How did you become a producer specialising primarily in documentary filmmaking?
I got into filmmaking through documentaries. After graduating from university with a Masters in French Philology, Italian Philology and Culture Management, I went into business and soon discovered that I prefer culture. I started working at a film production company and, after hearing a lecture, applied for Eurodoc, an international workshop for documentary producers. It was then, when I first saw incredible documentaries made for the big screen, that I fell in love with documentary filmmaking. After that it was a long road, of course, until I got to make films — I founded Éclipse Film in 2011.
How do you choose your projects? What do you look for when you hear pitches from directors?
The most important thing is whether I can embrace and identify with the story, otherwise I wouldn’t be able to represent it. Every documentary is a challenge that spans several years. Even Easy Lessons, for which we received financing through the National Film Fund’s Incubator Program, presented many road blocks and new developments along the way. I have to be able to fight for a film wholeheartedly. And then there are budgetary constraints and time limits, of course, which also determines how many projects we’ll be able to juggle at the same time.
Yes, but the same goes for the production manager, or anyone in the crew, really. We simply don’t have the resources to have a different person for each and every task. For example, with A Women Captured, the director [Bernadett Tuza-Ritter] shot the whole film by herself. Multitasking is an inherent part of documentary filmmaking. Sure, we usually have a treatment as a starting point, but with a doc, where you follow someone for a prolonged period of time, you just can’t write a whole script. A story takes shape as it is being developed and is finalised during editing; and I’m there for the whole ride. A producer has much more of a creative role, with a strong personal and working relationship with the director. It’s my responsibility to resolve legal problems and protect the film, while at the same time guarantee the safety of the subjects, see to it that no one takes advantage of them and that they won’t regret making the film.
Is it difficult to decide when a documentary’s story has run its course and when it’s time to end it, knowing that an interesting event might be just around the corner?
There are directors who’d love to shoot forever, and I have to be smart about saying: okay, we have to finish it now. We cannot go over the budget, and post-production is not cheap, and editing always takes longer than it does with a feature film — we have to build a story from 100 or 200 hours’ worth of footage, without a scripted shot list. We have constant discussions from the get-go about where the story is heading, how we can build a narrative, what would an optimal endpoint be and when we can expect it to come true.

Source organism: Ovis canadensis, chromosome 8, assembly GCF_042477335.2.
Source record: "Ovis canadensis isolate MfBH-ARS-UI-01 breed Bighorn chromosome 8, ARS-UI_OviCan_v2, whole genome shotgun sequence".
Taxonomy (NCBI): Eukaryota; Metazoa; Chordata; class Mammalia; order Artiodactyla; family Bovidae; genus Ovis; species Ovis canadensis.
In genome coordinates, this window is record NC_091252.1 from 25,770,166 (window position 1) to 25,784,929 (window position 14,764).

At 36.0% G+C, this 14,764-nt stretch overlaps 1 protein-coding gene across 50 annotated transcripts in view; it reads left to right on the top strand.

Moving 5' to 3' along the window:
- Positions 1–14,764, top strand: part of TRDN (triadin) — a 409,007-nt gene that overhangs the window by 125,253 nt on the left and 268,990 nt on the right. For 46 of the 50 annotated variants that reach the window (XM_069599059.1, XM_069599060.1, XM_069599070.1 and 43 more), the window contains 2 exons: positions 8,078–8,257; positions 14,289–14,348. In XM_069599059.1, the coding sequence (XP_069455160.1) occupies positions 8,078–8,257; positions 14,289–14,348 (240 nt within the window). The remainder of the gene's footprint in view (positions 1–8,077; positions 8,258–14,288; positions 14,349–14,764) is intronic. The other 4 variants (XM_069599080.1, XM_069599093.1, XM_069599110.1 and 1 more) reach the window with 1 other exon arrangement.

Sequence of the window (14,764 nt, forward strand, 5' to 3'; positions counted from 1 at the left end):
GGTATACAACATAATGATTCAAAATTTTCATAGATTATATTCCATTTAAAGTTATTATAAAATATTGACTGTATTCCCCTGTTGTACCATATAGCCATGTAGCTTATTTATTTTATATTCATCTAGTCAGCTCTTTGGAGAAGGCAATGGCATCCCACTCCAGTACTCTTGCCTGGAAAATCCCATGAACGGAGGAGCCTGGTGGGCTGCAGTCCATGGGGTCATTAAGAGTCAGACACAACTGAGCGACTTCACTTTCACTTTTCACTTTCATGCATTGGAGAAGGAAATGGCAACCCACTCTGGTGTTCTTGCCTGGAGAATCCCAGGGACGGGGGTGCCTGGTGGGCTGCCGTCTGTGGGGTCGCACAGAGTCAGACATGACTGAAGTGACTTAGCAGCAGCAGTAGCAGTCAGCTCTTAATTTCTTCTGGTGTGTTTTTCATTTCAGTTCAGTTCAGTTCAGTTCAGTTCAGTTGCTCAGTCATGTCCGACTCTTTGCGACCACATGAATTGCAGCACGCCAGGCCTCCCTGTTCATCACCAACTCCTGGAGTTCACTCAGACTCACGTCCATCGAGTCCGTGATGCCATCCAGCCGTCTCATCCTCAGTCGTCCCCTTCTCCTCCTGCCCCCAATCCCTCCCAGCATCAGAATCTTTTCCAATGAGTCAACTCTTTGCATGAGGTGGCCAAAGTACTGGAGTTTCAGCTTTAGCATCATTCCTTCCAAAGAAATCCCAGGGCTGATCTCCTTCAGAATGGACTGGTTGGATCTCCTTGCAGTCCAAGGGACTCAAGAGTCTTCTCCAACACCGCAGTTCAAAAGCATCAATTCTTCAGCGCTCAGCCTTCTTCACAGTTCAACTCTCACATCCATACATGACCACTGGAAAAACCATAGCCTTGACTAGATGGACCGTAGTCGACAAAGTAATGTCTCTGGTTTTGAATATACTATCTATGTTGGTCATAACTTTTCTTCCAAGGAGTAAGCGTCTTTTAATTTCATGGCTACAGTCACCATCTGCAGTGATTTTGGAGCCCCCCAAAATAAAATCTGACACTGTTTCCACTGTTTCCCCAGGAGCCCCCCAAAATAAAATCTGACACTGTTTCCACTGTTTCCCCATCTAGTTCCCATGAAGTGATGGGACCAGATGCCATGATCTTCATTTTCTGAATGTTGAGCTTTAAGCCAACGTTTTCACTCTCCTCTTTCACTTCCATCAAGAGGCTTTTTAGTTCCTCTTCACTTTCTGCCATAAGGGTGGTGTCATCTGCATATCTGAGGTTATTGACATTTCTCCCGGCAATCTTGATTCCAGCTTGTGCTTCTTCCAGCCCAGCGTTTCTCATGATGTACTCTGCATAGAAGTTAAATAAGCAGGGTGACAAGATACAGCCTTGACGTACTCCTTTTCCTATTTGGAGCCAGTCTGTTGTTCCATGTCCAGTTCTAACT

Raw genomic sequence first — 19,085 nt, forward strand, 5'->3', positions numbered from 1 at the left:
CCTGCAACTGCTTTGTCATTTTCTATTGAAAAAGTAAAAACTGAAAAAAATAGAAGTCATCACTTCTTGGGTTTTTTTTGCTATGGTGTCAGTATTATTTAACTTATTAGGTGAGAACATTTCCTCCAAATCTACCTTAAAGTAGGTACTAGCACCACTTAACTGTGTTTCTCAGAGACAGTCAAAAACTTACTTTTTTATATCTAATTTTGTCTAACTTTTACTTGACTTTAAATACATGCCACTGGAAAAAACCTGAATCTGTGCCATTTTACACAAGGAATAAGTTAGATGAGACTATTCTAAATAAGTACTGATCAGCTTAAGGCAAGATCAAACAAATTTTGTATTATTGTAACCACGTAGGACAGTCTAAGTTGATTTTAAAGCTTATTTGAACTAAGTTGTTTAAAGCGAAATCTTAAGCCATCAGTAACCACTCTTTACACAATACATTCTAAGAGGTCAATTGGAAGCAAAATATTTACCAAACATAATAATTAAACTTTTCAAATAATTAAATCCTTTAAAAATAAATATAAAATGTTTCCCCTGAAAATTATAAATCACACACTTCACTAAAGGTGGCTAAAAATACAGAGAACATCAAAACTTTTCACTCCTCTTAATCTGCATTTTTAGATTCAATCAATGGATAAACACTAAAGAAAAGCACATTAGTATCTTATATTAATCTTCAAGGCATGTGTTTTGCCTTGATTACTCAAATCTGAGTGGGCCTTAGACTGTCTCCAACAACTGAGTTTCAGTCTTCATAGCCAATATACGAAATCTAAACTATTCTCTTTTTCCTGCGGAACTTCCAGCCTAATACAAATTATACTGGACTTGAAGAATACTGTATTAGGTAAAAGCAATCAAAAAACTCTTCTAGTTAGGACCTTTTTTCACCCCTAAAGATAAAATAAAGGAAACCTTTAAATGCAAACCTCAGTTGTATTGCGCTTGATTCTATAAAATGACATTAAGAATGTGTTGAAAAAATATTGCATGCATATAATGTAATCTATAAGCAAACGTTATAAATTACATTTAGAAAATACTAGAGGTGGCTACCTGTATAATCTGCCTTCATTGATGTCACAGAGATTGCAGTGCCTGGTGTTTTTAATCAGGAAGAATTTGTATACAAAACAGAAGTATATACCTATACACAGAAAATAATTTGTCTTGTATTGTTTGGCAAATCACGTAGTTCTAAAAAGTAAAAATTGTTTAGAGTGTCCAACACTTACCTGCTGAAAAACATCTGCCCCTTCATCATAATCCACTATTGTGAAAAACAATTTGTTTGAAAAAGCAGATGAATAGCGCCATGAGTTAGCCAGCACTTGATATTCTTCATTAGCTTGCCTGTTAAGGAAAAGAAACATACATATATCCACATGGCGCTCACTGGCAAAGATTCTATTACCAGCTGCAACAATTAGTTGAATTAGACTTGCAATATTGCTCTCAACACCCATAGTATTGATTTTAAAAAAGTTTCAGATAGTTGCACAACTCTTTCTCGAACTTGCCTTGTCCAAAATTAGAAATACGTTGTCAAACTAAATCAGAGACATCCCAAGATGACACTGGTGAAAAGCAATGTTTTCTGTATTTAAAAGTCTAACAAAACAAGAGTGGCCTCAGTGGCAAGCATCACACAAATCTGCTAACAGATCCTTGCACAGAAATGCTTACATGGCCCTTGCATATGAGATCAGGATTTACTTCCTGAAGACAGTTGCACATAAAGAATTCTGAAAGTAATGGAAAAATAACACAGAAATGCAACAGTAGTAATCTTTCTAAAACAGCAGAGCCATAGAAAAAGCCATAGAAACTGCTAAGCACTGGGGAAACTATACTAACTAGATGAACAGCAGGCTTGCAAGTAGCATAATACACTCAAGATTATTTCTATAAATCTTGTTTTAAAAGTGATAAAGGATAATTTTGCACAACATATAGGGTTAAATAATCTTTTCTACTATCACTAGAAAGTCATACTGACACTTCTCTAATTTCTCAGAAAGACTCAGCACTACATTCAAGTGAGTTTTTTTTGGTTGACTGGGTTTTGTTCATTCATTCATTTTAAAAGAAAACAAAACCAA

How many sources can you draw the budget from for a documentary film?
Well, in Hungary there’s the Hungarian National Film Fund which supports feature-length films intended for theatrical release. There’s a TV fund called MTVA Mecenatura; the TAX incentive; and HBO Europe, which is extremely important for documentaries. What makes it a bit more complicated is that it’s not really possible in Hungary to combine these different financing sources, and during the planning or development phase we often have to prove that our film is not only for TV, but that it has a place in movie theatres as well. There are also international sources: for our Hungarian–Bhutanese production, The Next Guardian, we successfully applied for Creative Europe MEDIA funding from the EU and we had help from the IDFA Bertha Classic Fund, which supports projects from developing countries, and the IDFA Bertha Europe Fund for European co-productions. We also resorted to crowdfunding and had KRO-NCRTV as our co-producer from the Netherlands.
It’s a confluence of many different forces. The three films you’ve just mentioned were all distributed by ELF Pictures, a company dedicated not only to distribute but also to produce documentaries. They spend a lot of time and energy bringing these films to theatres so that more people can see them. Soldivision also represents films in alternative distribution, bringing The Next Guardian to cinemas, for example. We had to bring a few high-quality docs to the table to convince them that they are worth showing on the big screen. At the same time, we have to educate audiences and try to get them accustomed to seeing documentaries in movie theatres, because it can be a wonderful experience. There is still a misconception about docs being boring, and my hope is that we can eradicate that.
Can you tell me about your future projects?
Sure. We have Above the Line by Anikó Mária Nagy, which is about a mother and her two daughters who are professional swimmers and about cultivating talent from the viewpoint of a parent. Liquid Gold by Tamás Almási is about the Aszú from Tokaj seen through the work of three winemakers; it will be premiered later this year, followed by cinema release. Our Father, co-directed by Márton Vízkelety and myself, is the story of a Catholic priest who decides to renounce his vows and abandon his profession to assume the responsibility of having a family. And Wardens of Memory, by Klára Trencsényi, is about a rapidly evaporating Jewish community in Cochin, India, and those who want to preserve its memory for the next generations. We’re also developing two features: Beauty Queen by Áron Mátyássy, which is based on a real, tragic story from the 1980s, and Recordings, by Diana Groó, a formally experimental project about an infamous blood libel from the 19th century. This last project is part of this year’s ScripTeast, and the last rounds of pitching will happen at Cannes, which we’re very excited about it.